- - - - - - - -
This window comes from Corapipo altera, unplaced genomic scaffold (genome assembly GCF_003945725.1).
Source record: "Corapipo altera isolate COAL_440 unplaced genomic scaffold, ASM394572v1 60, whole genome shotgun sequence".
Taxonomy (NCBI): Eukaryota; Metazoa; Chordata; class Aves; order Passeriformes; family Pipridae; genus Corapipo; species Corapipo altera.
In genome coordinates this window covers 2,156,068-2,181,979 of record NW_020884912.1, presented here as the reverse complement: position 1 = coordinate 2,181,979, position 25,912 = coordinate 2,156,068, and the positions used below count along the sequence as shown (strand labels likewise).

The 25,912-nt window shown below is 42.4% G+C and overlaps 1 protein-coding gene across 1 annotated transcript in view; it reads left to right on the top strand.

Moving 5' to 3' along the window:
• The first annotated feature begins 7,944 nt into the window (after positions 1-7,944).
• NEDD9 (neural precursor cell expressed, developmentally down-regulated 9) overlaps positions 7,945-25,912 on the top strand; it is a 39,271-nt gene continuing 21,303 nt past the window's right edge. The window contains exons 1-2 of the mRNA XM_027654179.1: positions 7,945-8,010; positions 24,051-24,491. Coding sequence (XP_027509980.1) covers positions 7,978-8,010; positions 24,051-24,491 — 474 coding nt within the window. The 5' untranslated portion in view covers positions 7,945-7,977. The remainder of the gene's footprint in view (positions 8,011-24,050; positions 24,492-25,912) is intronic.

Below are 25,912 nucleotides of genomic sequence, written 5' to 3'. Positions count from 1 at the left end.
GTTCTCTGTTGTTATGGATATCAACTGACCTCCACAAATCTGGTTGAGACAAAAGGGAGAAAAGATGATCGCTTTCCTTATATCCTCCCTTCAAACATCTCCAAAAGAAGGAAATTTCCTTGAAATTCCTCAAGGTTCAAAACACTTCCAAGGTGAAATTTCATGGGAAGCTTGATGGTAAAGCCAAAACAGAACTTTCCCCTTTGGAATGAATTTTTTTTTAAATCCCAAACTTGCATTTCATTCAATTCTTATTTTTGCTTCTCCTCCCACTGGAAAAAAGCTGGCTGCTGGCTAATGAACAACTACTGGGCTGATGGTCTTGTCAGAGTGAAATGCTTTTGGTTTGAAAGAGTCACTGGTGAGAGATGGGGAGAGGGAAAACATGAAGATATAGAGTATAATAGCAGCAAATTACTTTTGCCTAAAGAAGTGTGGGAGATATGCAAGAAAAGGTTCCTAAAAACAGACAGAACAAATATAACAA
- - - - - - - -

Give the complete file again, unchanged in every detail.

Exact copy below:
This window comes from Corapipo altera, unplaced genomic scaffold (genome assembly GCF_003945725.1).
Source record: "Corapipo altera isolate COAL_440 unplaced genomic scaffold, ASM394572v1 60, whole genome shotgun sequence".
Taxonomy (NCBI): Eukaryota; Metazoa; Chordata; class Aves; order Passeriformes; family Pipridae; genus Corapipo; species Corapipo altera.
In genome coordinates this window covers 2,156,068-2,181,979 of record NW_020884912.1, presented here as the reverse complement: position 1 = coordinate 2,181,979, position 25,912 = coordinate 2,156,068, and the positions used below count along the sequence as shown (strand labels likewise).

The 25,912-nt window shown below is 42.4% G+C and overlaps 1 protein-coding gene across 1 annotated transcript in view; it reads left to right on the top strand.

Moving 5' to 3' along the window:
• The first annotated feature begins 7,944 nt into the window (after positions 1-7,944).
• NEDD9 (neural precursor cell expressed, developmentally down-regulated 9) overlaps positions 7,945-25,912 on the top strand; it is a 39,271-nt gene continuing 21,303 nt past the window's right edge. The window contains exons 1-2 of the mRNA XM_027654179.1: positions 7,945-8,010; positions 24,051-24,491. Coding sequence (XP_027509980.1) covers positions 7,978-8,010; positions 24,051-24,491 — 474 coding nt within the window. The 5' untranslated portion in view covers positions 7,945-7,977. The remainder of the gene's footprint in view (positions 8,011-24,050; positions 24,492-25,912) is intronic.

Below are 25,912 nucleotides of genomic sequence, written 5' to 3'. Positions count from 1 at the left end.
GTTCTCTGTTGTTATGGATATCAACTGACCTCCACAAATCTGGTTGAGACAAAAGGGAGAAAAGATGATCGCTTTCCTTATATCCTCCCTTCAAACATCTCCAAAAGAAGGAAATTTCCTTGAAATTCCTCAAGGTTCAAAACACTTCCAAGGTGAAATTTCATGGGAAGCTTGATGGTAAAGCCAAAACAGAACTTTCCCCTTTGGAATGAATTTTTTTTTAAATCCCAAACTTGCATTTCATTCAATTCTTATTTTTGCTTCTCCTCCCACTGGAAAAAAGCTGGCTGCTGGCTAATGAACAACTACTGGGCTGATGGTCTTGTCAGAGTGAAATGCTTTTGGTTTGAAAGAGTCACTGGTGAGAGATGGGGAGAGGGAAAACATGAAGATATAGAGTATAATAGCAGCAAATTACTTTTGCCTAAAGAAGTGTGGGAGATATGCAAGAAAAGGTTCCTAAAAACAGACAGAACAAATATAACAA